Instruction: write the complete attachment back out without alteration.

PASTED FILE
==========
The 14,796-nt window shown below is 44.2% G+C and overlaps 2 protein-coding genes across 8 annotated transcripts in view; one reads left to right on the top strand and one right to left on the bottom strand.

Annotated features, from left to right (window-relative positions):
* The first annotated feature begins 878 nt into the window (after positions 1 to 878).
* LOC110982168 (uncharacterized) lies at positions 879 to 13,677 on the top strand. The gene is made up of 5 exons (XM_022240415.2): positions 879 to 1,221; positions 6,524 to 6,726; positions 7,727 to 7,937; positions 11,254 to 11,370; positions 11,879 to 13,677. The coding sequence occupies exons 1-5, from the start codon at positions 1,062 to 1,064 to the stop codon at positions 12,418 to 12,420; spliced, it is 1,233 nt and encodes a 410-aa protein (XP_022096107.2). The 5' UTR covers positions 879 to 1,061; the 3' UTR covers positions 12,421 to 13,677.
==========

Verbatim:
The 14,796-nt window shown below is 44.2% G+C and overlaps 2 protein-coding genes across 8 annotated transcripts in view; one reads left to right on the top strand and one right to left on the bottom strand.

Annotated features, from left to right (window-relative positions):
* The first annotated feature begins 878 nt into the window (after positions 1 to 878).
* LOC110982168 (uncharacterized) lies at positions 879 to 13,677 on the top strand. The gene is made up of 5 exons (XM_022240415.2): positions 879 to 1,221; positions 6,524 to 6,726; positions 7,727 to 7,937; positions 11,254 to 11,370; positions 11,879 to 13,677. The coding sequence occupies exons 1-5, from the start codon at positions 1,062 to 1,064 to the stop codon at positions 12,418 to 12,420; spliced, it is 1,233 nt and encodes a 410-aa protein (XP_022096107.2). The 5' UTR covers positions 879 to 1,061; the 3' UTR covers positions 12,421 to 13,677.